Mayor Dennis Phillips addresses a crowd during the groundbreaking ceremony for the Allied Health Building downtown. Photo by Erica Yoon.
KINGSPORT — The Allied Health Building downtown will become pivotal to the Model City’s work force development, economic development and downtown redevelopment, officials said at its groundbreaking Wednesday.
Northeast State Technical Community College will operate the facility, housing nursing and five other two-year health care degree programs as well as complementary nursing programs of King College.
Kingsport is funding the $4 million project, a two-story building of 42,000 square feet, and Wellmont Health System is providing scholarship money. The center is slated to open in late August of 2008, helping pump up the downtown economy.
Combined with the Regional Center for Applied Technology’s 850 students, the allied health project will bring another 400 for a total of 1,250, not counting the Higher Education Center set for a groundbreaking in the spring.
“I really think five or six years out, you’re going to look at what you have ... as one of the big events in the history of Kingsport,” Northeast State President Bill Locke told about 85 people huddled under a tent and umbrellas for the groundbreaking at the corner of Clinchfield and Clay streets.
As a steady drizzle of rain fell and earth moving by contractor J.A. Street and Associates halted for a few minutes, King College President Greg Jordan said the allied health operation will be key to economic and work force development.
King has more than 200 nursing students in a bachelor’s degree nursing program and a master’s degree nursing program, part on Main Street and part at Holston Valley Medical Center in conjunction with Wellmont.
Northeast State will offer two-year degrees in nursing, medical laboratory technology, cardiovascular technology, surgical technology, dental assistant and emergency medical technician/paramedic, Locke said, consolidating its offerings in health care.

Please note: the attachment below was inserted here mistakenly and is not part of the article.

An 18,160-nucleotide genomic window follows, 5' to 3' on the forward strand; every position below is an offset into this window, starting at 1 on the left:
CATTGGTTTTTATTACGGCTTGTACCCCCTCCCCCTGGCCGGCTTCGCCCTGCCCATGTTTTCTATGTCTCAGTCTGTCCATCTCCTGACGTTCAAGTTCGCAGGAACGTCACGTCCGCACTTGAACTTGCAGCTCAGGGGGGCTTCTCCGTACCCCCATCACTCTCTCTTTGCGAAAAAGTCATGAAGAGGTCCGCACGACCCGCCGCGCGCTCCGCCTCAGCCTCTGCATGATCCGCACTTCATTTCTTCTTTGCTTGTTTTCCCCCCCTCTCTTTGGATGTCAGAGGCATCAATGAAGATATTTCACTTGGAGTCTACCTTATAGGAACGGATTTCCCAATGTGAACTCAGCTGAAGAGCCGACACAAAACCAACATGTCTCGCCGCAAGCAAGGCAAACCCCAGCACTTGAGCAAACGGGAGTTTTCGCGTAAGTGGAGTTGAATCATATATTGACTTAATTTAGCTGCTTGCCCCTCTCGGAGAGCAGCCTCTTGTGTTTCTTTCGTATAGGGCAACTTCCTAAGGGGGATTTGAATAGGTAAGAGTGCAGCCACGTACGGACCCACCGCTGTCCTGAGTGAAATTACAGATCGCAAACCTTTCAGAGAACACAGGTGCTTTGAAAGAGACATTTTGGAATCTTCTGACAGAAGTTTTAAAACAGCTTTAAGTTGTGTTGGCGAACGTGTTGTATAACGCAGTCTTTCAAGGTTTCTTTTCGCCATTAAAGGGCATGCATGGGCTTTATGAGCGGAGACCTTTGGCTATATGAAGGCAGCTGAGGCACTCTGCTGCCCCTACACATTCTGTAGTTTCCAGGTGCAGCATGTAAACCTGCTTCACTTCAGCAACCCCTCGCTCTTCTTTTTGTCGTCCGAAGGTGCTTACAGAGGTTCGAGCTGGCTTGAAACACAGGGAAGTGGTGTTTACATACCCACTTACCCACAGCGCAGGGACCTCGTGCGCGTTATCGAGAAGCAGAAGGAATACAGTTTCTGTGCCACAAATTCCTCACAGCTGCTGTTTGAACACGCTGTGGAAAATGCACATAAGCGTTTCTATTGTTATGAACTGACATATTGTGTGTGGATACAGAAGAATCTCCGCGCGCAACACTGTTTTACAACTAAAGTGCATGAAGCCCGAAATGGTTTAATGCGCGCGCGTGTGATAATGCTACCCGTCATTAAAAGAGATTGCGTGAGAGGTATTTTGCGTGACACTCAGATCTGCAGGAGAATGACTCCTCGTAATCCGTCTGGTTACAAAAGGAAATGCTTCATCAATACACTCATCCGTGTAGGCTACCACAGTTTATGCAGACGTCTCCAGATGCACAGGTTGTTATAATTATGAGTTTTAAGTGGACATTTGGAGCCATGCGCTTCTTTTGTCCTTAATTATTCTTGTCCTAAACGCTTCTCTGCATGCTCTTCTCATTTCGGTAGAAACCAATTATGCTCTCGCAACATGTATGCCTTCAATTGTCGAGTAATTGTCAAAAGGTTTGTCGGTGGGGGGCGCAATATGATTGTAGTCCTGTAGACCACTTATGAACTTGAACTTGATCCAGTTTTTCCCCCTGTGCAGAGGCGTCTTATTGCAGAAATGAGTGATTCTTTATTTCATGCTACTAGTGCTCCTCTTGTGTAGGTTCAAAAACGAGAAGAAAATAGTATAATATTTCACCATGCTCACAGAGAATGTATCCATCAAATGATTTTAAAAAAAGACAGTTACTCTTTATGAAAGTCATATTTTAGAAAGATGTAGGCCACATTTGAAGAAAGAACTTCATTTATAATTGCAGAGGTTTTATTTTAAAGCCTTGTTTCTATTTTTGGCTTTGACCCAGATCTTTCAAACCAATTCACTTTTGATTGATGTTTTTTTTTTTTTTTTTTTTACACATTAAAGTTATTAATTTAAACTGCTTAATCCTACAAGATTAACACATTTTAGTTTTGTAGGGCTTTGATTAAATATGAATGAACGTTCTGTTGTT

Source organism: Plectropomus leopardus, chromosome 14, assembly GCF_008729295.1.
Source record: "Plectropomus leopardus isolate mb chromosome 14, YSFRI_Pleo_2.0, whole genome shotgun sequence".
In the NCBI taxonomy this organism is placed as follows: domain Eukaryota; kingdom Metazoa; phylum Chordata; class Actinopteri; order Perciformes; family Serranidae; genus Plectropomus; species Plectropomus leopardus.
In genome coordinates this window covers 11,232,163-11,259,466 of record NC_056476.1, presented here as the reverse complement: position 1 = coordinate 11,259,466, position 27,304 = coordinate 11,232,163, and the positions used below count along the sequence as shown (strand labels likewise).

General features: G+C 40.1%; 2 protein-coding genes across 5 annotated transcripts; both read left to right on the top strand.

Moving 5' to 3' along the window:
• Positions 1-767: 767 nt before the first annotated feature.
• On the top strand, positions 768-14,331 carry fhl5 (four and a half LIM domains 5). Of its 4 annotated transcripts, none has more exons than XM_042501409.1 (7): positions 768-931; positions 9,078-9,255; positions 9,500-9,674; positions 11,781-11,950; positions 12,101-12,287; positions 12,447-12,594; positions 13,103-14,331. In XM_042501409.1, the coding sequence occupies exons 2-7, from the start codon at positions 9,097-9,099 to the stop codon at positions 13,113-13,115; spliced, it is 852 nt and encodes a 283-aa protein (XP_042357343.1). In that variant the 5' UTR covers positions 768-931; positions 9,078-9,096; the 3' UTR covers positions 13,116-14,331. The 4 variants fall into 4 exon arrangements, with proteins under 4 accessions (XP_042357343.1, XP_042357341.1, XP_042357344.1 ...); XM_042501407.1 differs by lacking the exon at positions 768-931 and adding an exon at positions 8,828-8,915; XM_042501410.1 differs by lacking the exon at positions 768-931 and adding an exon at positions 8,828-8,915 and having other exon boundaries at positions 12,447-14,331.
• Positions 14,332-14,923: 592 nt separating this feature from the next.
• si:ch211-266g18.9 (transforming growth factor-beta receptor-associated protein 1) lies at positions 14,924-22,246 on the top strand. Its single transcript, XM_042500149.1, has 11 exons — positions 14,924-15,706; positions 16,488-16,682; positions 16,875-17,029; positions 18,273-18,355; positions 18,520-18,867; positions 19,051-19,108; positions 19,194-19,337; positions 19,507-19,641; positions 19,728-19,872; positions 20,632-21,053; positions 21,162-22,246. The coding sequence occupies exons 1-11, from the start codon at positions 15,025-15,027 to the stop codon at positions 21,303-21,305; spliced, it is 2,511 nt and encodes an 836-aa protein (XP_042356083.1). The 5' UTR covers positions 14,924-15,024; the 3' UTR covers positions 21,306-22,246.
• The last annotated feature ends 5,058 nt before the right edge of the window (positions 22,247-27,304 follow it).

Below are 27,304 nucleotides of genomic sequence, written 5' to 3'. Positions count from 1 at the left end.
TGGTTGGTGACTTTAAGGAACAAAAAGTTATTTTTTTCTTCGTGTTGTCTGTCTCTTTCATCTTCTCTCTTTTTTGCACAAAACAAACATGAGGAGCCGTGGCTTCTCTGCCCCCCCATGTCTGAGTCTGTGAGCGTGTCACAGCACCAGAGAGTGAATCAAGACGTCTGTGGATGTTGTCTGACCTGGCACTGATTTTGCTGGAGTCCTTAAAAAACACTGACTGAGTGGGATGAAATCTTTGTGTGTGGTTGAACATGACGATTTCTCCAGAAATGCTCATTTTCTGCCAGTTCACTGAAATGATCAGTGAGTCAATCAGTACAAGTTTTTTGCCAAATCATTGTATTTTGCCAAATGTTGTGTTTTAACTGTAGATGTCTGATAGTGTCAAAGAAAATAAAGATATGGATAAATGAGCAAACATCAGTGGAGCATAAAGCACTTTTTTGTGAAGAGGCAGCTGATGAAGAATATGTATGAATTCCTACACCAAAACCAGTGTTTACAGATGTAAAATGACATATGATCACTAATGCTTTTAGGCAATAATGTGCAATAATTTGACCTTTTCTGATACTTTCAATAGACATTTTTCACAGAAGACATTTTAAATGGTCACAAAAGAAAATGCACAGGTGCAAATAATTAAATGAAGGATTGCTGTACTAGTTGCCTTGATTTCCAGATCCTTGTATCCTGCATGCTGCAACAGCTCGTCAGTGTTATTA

Patrick Kane, vice president of marketing and communications at Wellmont, said hospitals and health care are becoming key components of economic development.
For instance, he cited American Hospital Association statistics indicating $2.30 in community impact for every $1 spent on health care, which would translate to about $1.83 billion based on Wellmont’s annual intake of $800 million.
“This impact of health care on the local economy is immense,” Kane said. “This program will help us grow our own nurses and health care professionals.”
Kingsport Mayor Dennis Phillips thanked the Board of Mayor and Aldermen, former Mayor Jeanette Blazier and others, including businesses that will have to move to make way for what is to become an “academic village” downtown.
“This had been something that was talked about long before I was mayor,” Phillips told the crowd of a focus on higher education downtown, including the Higher Education Center. In contrast, the Allied Health Building was an 11th-hour project that emerged about six months ago.
“Bill Locke was kind enough to come to us and say, ‘I can put that in Kingsport if you’ll provide the building,’” Phillips said.
Kingsport Times-News Publisher Keith Wilson, who helped spearhead the allied health project as well as the RCAT and Higher Education Center, said he believes in long-term, strategic planning, but fast-forwarding the allied health project was the right decision.
“There are also occasions when you have to take the initiative and go forward,” Wilson said. “Occasionally, you just have to seize the moment.”